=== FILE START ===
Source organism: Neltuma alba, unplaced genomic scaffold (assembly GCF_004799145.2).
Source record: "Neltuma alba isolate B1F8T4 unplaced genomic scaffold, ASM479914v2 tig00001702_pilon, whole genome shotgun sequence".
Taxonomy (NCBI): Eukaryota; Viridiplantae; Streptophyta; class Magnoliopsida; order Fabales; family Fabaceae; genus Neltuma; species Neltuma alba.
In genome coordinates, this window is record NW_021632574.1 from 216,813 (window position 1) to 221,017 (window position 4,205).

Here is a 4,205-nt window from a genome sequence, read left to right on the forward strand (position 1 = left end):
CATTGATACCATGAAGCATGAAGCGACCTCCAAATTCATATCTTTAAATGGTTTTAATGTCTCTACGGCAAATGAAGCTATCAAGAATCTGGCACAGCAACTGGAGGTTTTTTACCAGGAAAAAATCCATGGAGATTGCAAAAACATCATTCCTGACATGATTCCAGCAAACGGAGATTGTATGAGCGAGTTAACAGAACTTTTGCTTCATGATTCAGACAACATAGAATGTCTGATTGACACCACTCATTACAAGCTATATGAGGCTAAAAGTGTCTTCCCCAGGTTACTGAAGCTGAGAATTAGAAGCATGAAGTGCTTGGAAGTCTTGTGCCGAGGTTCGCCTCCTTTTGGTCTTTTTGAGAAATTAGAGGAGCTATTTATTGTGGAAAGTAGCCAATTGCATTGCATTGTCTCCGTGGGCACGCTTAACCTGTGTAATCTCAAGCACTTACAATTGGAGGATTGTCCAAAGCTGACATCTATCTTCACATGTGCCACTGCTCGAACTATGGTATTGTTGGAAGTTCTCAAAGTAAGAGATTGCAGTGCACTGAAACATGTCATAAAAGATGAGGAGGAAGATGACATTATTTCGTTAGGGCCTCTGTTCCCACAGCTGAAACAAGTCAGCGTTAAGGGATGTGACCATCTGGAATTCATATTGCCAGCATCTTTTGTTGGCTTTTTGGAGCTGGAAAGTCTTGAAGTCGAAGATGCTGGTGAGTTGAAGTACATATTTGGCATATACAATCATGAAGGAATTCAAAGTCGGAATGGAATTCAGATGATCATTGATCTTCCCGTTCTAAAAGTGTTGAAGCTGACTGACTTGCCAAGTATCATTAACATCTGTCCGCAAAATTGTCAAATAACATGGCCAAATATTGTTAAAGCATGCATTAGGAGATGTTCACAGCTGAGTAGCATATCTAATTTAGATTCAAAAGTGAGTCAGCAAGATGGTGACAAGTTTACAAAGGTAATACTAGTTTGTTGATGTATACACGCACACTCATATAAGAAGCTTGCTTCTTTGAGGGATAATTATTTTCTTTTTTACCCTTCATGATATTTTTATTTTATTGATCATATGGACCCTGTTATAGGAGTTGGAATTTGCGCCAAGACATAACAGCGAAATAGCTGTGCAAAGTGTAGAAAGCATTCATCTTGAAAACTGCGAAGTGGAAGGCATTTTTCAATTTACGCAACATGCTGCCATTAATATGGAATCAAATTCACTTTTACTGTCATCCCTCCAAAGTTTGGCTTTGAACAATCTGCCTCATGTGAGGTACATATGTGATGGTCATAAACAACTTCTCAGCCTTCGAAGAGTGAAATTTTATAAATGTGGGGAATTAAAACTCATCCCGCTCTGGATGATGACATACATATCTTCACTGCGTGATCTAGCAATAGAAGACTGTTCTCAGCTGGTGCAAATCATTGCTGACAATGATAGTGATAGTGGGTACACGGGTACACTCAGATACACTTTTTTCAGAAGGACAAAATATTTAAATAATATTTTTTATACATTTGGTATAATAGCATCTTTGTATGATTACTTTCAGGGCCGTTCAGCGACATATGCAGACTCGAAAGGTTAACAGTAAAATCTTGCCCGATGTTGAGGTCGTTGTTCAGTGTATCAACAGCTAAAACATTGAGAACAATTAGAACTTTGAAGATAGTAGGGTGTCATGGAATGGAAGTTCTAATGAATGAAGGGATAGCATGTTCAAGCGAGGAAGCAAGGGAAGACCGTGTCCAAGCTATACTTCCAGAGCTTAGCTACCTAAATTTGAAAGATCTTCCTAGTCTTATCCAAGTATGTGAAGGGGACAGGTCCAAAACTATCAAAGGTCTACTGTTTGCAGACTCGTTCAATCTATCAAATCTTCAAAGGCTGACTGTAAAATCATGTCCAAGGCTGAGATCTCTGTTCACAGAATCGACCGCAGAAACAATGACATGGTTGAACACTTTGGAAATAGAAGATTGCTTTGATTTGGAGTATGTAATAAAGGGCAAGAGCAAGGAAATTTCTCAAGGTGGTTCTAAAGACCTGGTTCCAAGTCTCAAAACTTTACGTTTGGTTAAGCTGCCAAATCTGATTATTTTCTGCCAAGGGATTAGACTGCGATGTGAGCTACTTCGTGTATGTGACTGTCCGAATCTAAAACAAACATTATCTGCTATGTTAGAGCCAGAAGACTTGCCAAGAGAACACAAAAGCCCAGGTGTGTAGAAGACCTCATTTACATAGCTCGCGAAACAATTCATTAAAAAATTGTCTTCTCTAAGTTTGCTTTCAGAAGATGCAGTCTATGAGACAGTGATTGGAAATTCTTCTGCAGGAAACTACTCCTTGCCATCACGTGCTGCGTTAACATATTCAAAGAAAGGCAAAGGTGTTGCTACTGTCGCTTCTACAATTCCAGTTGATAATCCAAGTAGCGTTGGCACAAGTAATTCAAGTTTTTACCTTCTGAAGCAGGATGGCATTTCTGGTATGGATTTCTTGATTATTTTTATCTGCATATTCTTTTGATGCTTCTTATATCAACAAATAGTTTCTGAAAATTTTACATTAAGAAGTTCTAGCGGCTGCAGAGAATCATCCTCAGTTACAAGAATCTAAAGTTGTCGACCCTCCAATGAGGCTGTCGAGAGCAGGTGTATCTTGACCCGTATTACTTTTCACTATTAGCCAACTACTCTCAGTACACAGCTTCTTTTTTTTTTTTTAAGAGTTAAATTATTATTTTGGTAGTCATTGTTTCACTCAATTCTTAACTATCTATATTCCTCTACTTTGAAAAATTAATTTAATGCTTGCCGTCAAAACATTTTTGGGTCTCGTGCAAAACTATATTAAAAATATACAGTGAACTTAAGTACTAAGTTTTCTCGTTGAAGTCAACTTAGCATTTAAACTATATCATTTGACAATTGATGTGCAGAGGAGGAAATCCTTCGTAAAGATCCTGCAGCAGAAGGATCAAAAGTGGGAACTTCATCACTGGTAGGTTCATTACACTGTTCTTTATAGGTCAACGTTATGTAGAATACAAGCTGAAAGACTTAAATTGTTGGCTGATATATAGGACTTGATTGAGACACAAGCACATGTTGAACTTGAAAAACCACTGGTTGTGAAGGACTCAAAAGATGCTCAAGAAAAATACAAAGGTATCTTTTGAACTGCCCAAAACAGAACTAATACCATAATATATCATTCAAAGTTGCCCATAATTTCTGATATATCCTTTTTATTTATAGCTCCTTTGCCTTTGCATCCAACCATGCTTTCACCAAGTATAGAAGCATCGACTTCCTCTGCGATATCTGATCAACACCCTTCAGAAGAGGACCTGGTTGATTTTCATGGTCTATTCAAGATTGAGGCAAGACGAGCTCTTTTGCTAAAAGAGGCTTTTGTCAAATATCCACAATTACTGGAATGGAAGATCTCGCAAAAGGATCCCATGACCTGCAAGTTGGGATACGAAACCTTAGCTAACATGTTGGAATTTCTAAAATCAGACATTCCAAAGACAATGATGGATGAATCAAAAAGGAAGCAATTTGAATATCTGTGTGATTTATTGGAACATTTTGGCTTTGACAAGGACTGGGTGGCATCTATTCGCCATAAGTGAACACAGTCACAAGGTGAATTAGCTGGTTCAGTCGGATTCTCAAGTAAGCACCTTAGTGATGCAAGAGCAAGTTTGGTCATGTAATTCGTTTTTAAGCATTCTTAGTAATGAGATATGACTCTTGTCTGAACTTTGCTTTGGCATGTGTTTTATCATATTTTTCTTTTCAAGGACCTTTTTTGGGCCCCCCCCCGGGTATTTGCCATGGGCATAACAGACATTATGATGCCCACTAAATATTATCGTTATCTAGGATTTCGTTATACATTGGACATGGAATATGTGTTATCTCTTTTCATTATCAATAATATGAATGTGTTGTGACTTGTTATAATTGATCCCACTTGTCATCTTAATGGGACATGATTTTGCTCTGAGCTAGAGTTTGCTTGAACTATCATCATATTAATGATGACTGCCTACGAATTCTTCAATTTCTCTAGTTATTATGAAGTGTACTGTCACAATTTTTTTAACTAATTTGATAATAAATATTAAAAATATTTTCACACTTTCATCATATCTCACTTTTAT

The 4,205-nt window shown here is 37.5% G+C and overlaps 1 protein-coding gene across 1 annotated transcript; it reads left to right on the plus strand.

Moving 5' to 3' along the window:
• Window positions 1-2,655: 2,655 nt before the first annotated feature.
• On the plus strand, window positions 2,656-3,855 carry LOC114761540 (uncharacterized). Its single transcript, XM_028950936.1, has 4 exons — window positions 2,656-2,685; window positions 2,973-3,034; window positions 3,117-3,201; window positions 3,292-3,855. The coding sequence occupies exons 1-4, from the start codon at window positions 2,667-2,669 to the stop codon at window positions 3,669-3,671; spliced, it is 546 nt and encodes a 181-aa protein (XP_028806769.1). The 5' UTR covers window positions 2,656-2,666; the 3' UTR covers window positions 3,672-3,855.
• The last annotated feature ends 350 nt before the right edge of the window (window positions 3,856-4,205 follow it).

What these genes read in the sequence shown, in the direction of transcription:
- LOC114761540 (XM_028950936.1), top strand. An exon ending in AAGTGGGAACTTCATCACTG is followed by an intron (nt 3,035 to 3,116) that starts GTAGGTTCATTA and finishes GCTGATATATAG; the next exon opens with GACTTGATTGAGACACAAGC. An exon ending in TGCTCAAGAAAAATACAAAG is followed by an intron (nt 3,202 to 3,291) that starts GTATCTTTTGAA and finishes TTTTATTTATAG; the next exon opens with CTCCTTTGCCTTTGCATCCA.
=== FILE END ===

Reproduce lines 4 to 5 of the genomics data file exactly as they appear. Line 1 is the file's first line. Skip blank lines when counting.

In genome coordinates, this window is record NW_021632574.1 from 216,813 (window position 1) to 221,017 (window position 4,205).

Here is a 4,205-nt window from a genome sequence, read left to right on the forward strand (position 1 = left end):